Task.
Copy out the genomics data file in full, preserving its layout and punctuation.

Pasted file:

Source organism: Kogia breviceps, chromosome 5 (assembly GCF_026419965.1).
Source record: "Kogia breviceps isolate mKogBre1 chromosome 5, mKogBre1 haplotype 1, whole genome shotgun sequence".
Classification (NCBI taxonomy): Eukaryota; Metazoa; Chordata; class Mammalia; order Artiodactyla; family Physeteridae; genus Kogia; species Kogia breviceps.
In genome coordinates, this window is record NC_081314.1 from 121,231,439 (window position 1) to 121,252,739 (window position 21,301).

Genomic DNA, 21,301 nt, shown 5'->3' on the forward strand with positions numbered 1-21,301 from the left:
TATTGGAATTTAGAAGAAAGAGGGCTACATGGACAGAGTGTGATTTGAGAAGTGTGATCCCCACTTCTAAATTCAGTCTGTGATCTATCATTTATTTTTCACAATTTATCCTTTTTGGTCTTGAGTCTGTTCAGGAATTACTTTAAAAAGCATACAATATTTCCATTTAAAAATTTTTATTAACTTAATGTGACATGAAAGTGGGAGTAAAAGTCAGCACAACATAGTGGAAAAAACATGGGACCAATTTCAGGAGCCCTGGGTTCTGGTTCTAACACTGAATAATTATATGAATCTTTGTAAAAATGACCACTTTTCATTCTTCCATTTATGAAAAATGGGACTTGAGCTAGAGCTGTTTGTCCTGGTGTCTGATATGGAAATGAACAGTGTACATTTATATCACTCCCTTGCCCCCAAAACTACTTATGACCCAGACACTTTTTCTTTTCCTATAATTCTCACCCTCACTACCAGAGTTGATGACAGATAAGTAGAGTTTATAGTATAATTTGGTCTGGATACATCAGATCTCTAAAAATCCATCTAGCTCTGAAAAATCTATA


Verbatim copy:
Source organism: Kogia breviceps, chromosome 5 (assembly GCF_026419965.1).
Source record: "Kogia breviceps isolate mKogBre1 chromosome 5, mKogBre1 haplotype 1, whole genome shotgun sequence".
Classification (NCBI taxonomy): Eukaryota; Metazoa; Chordata; class Mammalia; order Artiodactyla; family Physeteridae; genus Kogia; species Kogia breviceps.
In genome coordinates, this window is record NC_081314.1 from 121,231,439 (window position 1) to 121,252,739 (window position 21,301).

Genomic DNA, 21,301 nt, shown 5'->3' on the forward strand with positions numbered 1-21,301 from the left:
TATTGGAATTTAGAAGAAAGAGGGCTACATGGACAGAGTGTGATTTGAGAAGTGTGATCCCCACTTCTAAATTCAGTCTGTGATCTATCATTTATTTTTCACAATTTATCCTTTTTGGTCTTGAGTCTGTTCAGGAATTACTTTAAAAAGCATACAATATTTCCATTTAAAAATTTTTATTAACTTAATGTGACATGAAAGTGGGAGTAAAAGTCAGCACAACATAGTGGAAAAAACATGGGACCAATTTCAGGAGCCCTGGGTTCTGGTTCTAACACTGAATAATTATATGAATCTTTGTAAAAATGACCACTTTTCATTCTTCCATTTATGAAAAATGGGACTTGAGCTAGAGCTGTTTGTCCTGGTGTCTGATATGGAAATGAACAGTGTACATTTATATCACTCCCTTGCCCCCAAAACTACTTATGACCCAGACACTTTTTCTTTTCCTATAATTCTCACCCTCACTACCAGAGTTGATGACAGATAAGTAGAGTTTATAGTATAATTTGGTCTGGATACATCAGATCTCTAAAAATCCATCTAGCTCTGAAAAATCTATA